Congress Pares Down Nationwide Legal Aid
Access to justice for many Americans came to the vote Thursday as Congress slashed FY12 funding by $56 million, or 14 percent, for the Legal Services Corporation, which helps subsidize legal aid for low-income residents and provides assistance to lawyers who serve them.
Funding was set at $348 million by a 298-121 vote in the House of Representatives and 70-30 in the Senate.
The LSC is the largest provider of civil legal aid in the nation, distributing 95 percent of its funding to legal aid programs in each of the fifty states. This funding provides direct legal services to people who have incomes below or near the poverty line.
“Funding provided through the Legal Services Corporation is the only way millions of Americans can bring their civil cases—child support and custody decisions, foreclosures and veterans’ benefit disputes, for example—to court,” said American Bar Association President Wm. T. (Bill) Robinson III.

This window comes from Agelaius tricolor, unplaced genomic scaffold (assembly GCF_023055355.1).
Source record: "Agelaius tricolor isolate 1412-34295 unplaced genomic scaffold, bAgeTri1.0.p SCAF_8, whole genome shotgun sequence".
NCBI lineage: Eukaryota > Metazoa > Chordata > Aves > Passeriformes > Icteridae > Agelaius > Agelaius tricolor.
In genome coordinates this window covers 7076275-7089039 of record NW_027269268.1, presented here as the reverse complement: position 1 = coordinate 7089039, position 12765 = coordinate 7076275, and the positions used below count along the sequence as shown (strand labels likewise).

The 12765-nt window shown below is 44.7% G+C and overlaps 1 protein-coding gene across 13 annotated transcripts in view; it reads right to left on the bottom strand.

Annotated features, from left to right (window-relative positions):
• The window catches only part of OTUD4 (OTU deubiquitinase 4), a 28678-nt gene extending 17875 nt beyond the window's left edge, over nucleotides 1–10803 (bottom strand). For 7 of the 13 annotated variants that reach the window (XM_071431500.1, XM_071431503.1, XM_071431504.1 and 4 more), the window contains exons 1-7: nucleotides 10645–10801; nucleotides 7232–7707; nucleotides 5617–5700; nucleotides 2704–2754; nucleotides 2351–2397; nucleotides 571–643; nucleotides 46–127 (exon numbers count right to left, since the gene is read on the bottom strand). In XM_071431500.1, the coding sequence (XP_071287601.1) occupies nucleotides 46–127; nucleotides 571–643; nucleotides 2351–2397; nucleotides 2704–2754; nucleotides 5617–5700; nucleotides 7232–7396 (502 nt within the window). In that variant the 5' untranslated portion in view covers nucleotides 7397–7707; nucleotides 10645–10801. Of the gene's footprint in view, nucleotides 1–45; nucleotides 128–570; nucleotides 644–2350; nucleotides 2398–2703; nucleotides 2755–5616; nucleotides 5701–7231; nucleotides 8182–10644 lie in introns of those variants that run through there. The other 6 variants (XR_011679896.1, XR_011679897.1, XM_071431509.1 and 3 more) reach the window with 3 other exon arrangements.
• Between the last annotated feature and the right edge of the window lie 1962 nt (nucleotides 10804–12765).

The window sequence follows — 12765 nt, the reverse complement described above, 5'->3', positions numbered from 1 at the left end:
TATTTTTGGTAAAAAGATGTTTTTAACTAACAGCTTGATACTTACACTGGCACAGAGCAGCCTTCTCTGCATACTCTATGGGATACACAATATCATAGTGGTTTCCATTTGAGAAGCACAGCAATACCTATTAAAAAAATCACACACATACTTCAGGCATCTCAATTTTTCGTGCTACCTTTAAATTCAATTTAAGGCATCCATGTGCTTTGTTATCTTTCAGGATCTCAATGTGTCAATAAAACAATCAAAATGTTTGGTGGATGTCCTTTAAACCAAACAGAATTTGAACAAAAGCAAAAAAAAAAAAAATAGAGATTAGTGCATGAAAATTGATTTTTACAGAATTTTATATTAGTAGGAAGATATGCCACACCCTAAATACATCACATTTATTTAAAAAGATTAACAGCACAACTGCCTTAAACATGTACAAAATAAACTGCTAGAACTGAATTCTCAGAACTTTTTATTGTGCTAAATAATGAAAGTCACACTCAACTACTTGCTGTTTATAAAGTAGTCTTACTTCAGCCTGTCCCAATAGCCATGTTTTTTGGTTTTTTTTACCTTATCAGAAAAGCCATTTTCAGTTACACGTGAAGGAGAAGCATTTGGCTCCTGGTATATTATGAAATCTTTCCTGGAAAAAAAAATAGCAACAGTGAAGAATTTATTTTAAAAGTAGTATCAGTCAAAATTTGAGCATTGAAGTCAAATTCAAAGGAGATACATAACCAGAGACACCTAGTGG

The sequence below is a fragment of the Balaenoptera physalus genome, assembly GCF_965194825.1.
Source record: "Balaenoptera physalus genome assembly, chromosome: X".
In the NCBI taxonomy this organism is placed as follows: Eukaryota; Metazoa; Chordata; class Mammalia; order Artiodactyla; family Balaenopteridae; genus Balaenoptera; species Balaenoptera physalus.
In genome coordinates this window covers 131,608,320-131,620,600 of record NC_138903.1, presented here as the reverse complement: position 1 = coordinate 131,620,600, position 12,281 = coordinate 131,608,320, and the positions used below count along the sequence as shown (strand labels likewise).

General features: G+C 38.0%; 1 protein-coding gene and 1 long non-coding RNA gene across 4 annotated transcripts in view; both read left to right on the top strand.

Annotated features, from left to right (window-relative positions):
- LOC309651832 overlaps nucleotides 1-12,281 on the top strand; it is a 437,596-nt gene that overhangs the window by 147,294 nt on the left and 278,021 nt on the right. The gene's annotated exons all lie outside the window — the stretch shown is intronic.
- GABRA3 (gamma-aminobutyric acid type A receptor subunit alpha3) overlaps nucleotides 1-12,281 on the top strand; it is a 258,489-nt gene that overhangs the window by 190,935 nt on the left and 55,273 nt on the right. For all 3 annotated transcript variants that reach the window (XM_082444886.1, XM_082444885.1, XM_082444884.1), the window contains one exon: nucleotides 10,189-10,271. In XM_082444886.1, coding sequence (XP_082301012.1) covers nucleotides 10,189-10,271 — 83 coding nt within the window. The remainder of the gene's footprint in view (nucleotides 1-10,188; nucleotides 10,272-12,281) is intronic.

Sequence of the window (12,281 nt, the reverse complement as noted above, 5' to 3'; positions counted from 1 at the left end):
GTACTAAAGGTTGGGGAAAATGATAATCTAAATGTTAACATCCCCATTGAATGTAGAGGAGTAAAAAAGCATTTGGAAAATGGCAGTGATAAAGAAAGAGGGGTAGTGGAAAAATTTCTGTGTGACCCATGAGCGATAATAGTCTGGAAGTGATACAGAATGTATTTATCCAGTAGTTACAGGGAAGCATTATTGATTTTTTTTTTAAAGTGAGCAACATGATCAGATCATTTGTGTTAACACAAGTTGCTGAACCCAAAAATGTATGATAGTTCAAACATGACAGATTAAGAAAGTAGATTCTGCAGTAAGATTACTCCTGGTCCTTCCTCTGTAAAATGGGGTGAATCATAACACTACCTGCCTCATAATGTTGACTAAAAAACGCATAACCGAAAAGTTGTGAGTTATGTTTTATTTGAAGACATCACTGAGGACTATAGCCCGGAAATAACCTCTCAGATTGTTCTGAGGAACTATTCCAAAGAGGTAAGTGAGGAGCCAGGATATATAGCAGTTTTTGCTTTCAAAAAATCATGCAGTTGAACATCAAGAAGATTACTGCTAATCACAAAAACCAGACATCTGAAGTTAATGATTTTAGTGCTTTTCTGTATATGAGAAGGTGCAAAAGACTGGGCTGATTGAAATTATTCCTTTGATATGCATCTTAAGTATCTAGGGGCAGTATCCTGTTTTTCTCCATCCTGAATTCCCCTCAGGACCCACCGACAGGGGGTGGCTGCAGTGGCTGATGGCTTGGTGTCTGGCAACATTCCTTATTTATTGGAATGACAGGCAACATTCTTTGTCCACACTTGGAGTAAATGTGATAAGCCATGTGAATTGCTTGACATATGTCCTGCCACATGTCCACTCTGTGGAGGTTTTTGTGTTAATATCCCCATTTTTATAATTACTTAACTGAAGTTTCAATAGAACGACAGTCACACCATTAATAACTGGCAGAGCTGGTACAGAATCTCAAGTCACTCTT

Due to the recession, the demand for LSC-funded programs has increased. More than 63 million Americans are now eligible for civil legal assistance, including 22 million children. Over the last year, LSC reports that local legal aid staff had twice as many clients seeking help than their programs could handle.
The ABA supports LSC funding through an ongoing grassroots legislative advocacy campaign involving ABA, state, local and specialty bar leaders.
“The ABA will work diligently with Congress to seek restoration of the $56 million in lost—and desperately needed—funding in a future budget year,” Robinson said.
The House of Representatives had proposed an allocation of $300 million and the Senate proposed $396 million.
For fiscal year 2011, LSC was allocated $398 million. In his FY12 budget request released in February, President Barack Obama asked for an increase to $450 million.
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